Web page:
The Great Bend Kansas National Guard armory should escape unscathed the round of federally mandated National Guard furloughs announced Tuesday by U.S. Secretary of Defense Chuck Hagel, said Sharon Watson with the KNG Public Affairs Office.
The furloughs, released in a Defense Department memo issued by Hagel, are aimed at managing the budgetary shortfalls facing the military, said Maj. Gen. Lee Tafanelli, state adjutant general. “Department of Defense has directed that we institute furloughs of up to 11 days for some of our federally-funded work force.”
The statewide, Guard-wide furloughs will affect approximately 1,100 KNG full-time employees, or 54 percent of the total full-time work force, resulting in a 20 percent pay cut starting no sooner than July 8.
However, the forced leaves impact predominately “federal technicians,” Watson said. These are full-time uniformed or civilian personnel who, for the most part, perform administrative or logistical jobs.
The other classification of Guard employees are “active duty guard and reserve” positions. Watson said these are guardsmen who also full time, but are on call for active duty at all times.
Both technicians and reservists can be deployed, Watson said.
There are no federal technicians stationed at Great Bend, Watson said. Most of these techs are stationed at Salina, Topeka and Wichita.
There are two units based at the Great Bend armory. They are the E-Tab 161 FA Target Acquisition Battery and 731st Transportation Company.
The two units may be headquartered in Great Bend, but they draw members from all over the state. These “citizen soldiers” are part-time, Watson said, and will not be furloughed.
Some Kansas KNG civilian workers will also be furloughed.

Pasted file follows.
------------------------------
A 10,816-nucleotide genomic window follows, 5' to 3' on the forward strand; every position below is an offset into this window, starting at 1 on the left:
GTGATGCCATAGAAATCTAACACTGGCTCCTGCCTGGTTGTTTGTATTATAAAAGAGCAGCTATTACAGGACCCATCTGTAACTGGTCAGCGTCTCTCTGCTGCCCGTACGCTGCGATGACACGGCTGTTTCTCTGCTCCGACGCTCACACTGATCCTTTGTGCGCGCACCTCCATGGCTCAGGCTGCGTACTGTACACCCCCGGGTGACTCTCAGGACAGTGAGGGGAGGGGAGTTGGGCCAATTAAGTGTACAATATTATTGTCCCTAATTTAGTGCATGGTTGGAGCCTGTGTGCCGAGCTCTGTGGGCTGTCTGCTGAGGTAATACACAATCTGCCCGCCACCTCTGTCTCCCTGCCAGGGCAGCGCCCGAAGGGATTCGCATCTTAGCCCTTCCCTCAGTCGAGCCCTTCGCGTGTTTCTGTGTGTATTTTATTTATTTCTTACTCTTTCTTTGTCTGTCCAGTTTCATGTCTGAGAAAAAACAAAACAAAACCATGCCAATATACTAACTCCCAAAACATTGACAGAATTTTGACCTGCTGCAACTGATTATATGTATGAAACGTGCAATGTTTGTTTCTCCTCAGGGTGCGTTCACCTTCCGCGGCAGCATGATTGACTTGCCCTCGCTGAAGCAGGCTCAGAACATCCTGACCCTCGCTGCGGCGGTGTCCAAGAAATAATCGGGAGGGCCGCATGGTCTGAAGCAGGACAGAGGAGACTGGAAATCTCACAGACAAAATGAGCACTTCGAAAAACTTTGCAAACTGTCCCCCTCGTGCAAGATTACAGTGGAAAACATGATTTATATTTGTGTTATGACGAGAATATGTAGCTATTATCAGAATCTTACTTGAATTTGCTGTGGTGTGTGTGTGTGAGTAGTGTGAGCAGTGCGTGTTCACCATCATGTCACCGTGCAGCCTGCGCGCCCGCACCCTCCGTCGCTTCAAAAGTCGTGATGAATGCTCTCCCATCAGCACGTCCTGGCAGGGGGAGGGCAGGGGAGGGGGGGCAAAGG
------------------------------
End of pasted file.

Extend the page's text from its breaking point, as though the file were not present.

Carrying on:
None the less, “these cuts will affect the readiness of our overall force and will cause difficulty and hardship for our Kansas National Guardsmen and federal civilians,” Tafanelli said.
“The individuals affected provide administration, operational and logistical support to the Kansas National Guard and Adjutant General’s Department,” Tafanelli noted. “We cannot cut those kinds of resources without having a significant impact on our services and capabilities.”
The furloughs are scheduled to continue through Sept. 30 unless Department of Defense officials further reduce the number of weeks.
“We will do whatever we can to assist our guardsmen and staff during this time including connecting them with appropriate resources, conducting town hall meetings to answer questions, and keeping them informed throughout the entire process,” Tafanelli said.
After weeks of debate and number-crunching, the Defense Department announced plans Tuesday to furlough about 680,000 of its civilian employees for 11 days through the end of this fiscal year, allowing only limited exceptions for the military to avoid or reduce the unpaid days off.
Hagel called the decision “an unpleasant set of choices” between furloughing workers or cutting training and flight operations.
The furlough notices are expected to begin going out May 28, and workers will have several days to respond or seek appeals. The unpaid days off would begin no sooner than July 8, according to the memo. Officials said the furloughs will save the department about $1.8 billion.
“I understand that the decision to impose furloughs imposes financial burdens on our valued employees, harms overall morale and corrodes the long-term ability of the department to carry out the national defense mission,” Hagel said in the memo. “I deeply regret this decision.”